20 top tips for super awesome networking
First, a disclaimer: Using these networking tips may result in an enormous contact list, through which you might change the world.
1. You will say something inane, at some point, to someone. Someone will reject you, look for someone more interesting, or only be half-listening. Get over it. Keep going. No one really cares.
2. Get yourself invited. Look at the host committee, look at the board, look at the staff, find a connection who you can ask to be a guest or volunteer at the event.
3. Come prepared. Bring contact/business cards. Know the dress code. Know the seating plan. Read the newspaper, listen to NPR, scan the latest edition of the relevant industry rag. Google search your targets. Form intelligent questions you can lob into the conversation.
4. Remember that networking is just a series of conversations – and a conversation isn’t just waiting for the other person to stop speaking so that you can start. Listen more than you speak, and be attentive as you do so.
5. Be yourself. Annoying, pompous know-it-all blowhards are, well, annoying.
6. Tell your story. You will be asked who you are and why you are in attendance. Have your elevator speech ready, and deliver it with energy.
7. Don’t be shy. Ask for what you want. You aren’t a mind reader, and neither is the person you are meeting. Ask at the event, ask before the event, ask after the event. Just ask!
8. Remember that networking is a two-way street. You aren’t just there to get something; you are there to learn what you, too, can give. This is a gift for everyone involved. What can you give?
9. Know what to say. That might involve sporting events, major news cycles, the success of the event, the beauty of an item of jewelry, or the quality of the hors-d’oeuvres. Even owning your nervousness can be endearing.
10. Know what not to say. Avoid topics that are lightning rods, too personal, or too broad – but judge this by the event. You can talk more politics at the ACLU national convention than at a fundraising fashion show.
11. Do your homework. Get an invitation list and do some research. Pinpoint your targets and determine how you can reach them emotionally, intellectually, or otherwise. What are your commonalities?
12. Bring a wingman or wing-woman. It makes it easier to look engaged, occupied, or otherwise purposeful when you have someone with you, and bonus points if that person actually knows some people in the room and can introduce you. But remember that no one looks stupid standing alone. And if you are alone, find someone else who is too!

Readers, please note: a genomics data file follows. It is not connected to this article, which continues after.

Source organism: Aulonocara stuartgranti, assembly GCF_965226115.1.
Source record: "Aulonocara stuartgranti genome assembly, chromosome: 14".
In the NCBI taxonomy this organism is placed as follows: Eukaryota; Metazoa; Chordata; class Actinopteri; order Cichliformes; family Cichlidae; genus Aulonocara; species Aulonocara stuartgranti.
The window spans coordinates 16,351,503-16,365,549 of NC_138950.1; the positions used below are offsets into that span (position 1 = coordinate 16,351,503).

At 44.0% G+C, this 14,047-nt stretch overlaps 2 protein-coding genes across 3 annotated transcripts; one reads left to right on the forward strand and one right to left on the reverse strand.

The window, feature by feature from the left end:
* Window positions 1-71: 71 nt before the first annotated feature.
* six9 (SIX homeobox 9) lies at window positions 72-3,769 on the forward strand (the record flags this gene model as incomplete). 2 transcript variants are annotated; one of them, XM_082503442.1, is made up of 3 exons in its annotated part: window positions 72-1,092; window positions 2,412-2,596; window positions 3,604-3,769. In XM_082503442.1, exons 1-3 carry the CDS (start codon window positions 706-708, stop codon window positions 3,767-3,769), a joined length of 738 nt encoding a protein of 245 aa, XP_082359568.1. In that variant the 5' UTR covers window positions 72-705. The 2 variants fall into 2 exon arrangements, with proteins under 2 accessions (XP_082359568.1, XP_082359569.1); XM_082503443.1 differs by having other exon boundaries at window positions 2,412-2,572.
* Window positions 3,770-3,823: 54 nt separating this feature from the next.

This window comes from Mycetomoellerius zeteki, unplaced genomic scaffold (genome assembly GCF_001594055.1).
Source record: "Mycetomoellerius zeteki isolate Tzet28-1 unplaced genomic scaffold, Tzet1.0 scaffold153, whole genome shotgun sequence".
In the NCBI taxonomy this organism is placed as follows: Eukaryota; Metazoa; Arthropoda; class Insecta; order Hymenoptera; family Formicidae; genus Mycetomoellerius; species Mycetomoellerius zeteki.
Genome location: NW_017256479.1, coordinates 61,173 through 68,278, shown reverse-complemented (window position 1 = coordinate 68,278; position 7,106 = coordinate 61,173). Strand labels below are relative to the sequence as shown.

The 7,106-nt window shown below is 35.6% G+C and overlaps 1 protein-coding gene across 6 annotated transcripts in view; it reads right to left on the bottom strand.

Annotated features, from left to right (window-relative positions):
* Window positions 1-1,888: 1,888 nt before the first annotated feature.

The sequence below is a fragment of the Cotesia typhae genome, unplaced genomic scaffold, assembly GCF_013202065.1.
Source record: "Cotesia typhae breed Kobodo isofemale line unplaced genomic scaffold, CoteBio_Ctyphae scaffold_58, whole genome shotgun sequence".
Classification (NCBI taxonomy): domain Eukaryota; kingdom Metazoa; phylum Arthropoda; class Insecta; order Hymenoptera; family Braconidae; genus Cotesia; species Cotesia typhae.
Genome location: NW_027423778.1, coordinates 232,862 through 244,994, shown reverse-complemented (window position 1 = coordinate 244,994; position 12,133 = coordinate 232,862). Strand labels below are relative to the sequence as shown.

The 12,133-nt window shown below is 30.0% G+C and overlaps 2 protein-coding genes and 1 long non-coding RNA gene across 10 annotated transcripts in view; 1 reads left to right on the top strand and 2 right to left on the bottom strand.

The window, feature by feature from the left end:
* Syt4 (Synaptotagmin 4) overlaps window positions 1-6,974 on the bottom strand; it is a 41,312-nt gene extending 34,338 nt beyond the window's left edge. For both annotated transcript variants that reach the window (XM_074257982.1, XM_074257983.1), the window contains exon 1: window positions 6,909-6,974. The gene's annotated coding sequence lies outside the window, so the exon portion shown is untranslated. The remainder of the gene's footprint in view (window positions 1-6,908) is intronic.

13. Always follow up – days, weeks, and years later. Make use of holiday cards, social media, email, handwritten notes, article clippings or links, and future events. Stay current and present.
14. Know how to transition. Learn how to say goodbye gracefully, and do so whether you are talking to someone interesting or not.
15. Own the part. You have just as much right to be there as anybody else. “Remembering your manners” doesn’t mean apologizing repeatedly, it means saying thank you repeatedly.
16. Know thyself. If you are clumsy, don’t pick up the saucy hors-d’oeuvres or grab a glass of red wine (unless you want the whole room seeing them on your tie).
17. Watch the alcohol. A glass of sparkling water with a twist looks just like a gin and tonic, but you won’t need to apologize to the host after drinking three of them.
18. Deal with the awkwardness. When you don’t know what to say, ask questions and offer compliments, either about the person you’re speaking with or about something (or someone) you have in common. When all else fails, go back to the check-in table and start again.
19. Smile. You catch more flies with honey. No one likes a sourpuss. Turn that frown upside down. Buck up, buttercup. You get my point: Lighten up!
20. Make hay, even if the sun doesn’t shine. Did you flop in an epic fashion? Remember that there is no such thing as bad press. Did you fail to talk with your must-meet target? Send them an email and tell them you had hoped to meet them, and would love an informational interview. (I guarantee you’ll get it!)
Laura Gassner Otting is the founder and chief catalyzing officer of Limitless Possibility, as well as an in-demand speaker and author; you can now pre-order her new book, Limitless: How to Ignore Everybody, Carve Your Own Path, and Live Your Best Life. Find more advice for employees and employers on her blog, where this article originally appeared in a slightly different version.